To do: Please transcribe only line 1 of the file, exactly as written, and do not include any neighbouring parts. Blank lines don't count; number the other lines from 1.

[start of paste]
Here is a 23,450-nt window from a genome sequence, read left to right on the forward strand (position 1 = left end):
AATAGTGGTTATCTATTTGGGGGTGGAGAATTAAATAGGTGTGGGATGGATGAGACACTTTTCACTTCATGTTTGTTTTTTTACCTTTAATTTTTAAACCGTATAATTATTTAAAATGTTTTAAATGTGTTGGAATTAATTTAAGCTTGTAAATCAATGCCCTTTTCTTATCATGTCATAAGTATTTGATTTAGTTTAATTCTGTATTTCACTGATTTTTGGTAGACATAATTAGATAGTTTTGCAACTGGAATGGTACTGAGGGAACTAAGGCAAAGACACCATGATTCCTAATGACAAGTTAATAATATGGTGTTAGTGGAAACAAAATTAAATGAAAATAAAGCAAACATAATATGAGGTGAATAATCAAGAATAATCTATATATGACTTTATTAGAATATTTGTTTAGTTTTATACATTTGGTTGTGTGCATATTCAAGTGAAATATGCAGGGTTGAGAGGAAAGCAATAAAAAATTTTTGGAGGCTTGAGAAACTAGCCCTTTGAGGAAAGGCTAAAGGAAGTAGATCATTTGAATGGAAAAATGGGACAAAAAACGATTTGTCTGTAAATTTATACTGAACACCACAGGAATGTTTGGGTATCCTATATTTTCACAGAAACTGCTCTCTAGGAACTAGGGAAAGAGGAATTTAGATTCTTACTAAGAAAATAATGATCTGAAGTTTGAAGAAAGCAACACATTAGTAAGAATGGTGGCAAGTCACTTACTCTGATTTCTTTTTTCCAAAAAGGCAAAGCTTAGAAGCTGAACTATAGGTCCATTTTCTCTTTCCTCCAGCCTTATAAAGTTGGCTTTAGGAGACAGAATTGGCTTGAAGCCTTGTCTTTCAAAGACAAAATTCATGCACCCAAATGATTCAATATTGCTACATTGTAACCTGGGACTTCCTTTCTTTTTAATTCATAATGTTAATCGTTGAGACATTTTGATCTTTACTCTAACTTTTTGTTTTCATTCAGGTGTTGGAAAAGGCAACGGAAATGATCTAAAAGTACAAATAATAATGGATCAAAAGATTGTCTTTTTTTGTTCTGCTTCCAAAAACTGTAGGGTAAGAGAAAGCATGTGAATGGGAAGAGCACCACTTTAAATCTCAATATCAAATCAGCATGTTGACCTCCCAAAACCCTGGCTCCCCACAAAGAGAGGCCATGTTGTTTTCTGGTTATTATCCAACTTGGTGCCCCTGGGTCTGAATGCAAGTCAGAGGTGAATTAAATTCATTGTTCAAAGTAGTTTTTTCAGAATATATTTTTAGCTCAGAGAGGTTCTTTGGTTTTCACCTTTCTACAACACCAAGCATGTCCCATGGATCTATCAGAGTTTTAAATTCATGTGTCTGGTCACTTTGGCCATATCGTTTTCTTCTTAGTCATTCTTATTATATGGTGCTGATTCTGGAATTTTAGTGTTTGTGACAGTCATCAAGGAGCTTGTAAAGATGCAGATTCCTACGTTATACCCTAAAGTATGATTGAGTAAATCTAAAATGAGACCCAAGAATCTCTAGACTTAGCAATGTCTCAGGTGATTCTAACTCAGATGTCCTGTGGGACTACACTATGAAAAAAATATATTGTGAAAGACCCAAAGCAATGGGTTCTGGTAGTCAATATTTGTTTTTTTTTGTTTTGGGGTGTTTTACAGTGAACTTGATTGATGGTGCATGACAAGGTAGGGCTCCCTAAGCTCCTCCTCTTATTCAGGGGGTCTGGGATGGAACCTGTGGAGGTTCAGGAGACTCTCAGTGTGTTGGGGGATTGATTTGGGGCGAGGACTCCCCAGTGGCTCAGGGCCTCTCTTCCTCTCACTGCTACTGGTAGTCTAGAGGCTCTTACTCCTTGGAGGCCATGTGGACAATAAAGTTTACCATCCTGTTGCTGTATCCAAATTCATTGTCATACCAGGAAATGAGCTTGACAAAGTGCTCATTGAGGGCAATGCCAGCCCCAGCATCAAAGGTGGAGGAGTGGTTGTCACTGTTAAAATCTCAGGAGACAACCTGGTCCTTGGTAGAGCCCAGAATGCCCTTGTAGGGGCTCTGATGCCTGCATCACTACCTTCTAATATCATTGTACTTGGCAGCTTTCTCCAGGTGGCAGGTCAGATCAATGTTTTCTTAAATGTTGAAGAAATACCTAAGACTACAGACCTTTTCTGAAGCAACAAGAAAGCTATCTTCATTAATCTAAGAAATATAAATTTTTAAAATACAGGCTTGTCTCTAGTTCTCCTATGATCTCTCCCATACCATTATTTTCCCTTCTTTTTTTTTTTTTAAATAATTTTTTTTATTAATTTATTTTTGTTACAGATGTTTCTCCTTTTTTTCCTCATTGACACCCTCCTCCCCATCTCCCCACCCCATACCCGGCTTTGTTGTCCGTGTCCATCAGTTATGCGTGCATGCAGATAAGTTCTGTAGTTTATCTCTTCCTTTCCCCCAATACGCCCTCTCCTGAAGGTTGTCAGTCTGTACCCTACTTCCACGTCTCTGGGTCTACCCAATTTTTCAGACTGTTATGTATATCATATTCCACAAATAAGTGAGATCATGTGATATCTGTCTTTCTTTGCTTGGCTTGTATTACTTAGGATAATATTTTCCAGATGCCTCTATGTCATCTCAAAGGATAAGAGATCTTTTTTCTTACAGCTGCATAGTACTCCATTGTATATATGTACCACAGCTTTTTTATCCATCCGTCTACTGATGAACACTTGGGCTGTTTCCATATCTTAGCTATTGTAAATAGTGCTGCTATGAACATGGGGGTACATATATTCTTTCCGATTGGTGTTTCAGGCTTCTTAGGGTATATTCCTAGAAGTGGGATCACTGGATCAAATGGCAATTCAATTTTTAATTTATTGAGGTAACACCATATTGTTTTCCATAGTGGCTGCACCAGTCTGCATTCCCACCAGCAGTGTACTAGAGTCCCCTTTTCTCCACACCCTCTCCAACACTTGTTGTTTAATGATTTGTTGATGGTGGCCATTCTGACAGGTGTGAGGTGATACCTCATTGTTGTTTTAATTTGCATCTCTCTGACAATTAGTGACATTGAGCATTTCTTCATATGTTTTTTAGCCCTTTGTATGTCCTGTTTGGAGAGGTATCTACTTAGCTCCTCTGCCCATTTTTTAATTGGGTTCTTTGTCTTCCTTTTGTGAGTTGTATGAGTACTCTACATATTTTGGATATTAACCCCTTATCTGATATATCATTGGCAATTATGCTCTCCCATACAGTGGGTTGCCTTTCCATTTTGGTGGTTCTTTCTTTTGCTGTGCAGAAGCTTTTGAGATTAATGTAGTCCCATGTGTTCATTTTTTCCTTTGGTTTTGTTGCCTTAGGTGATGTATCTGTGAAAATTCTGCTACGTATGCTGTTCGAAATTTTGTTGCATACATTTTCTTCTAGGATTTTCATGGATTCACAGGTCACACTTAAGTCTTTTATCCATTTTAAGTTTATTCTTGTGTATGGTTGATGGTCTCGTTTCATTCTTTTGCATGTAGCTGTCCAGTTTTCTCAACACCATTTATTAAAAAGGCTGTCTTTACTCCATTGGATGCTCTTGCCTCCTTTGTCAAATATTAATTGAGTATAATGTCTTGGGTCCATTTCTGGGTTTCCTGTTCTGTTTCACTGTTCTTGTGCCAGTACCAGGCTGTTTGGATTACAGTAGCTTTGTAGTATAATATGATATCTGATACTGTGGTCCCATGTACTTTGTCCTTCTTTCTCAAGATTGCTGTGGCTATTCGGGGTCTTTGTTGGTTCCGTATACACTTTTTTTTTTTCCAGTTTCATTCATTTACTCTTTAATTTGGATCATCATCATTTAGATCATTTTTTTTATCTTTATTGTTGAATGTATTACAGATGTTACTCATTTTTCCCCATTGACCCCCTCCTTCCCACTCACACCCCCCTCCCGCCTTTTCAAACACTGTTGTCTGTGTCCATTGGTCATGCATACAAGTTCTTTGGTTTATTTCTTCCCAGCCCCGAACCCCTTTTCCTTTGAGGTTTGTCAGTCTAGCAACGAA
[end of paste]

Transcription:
Here is a 23,450-nt window from a genome sequence, read left to right on the forward strand (position 1 = left end):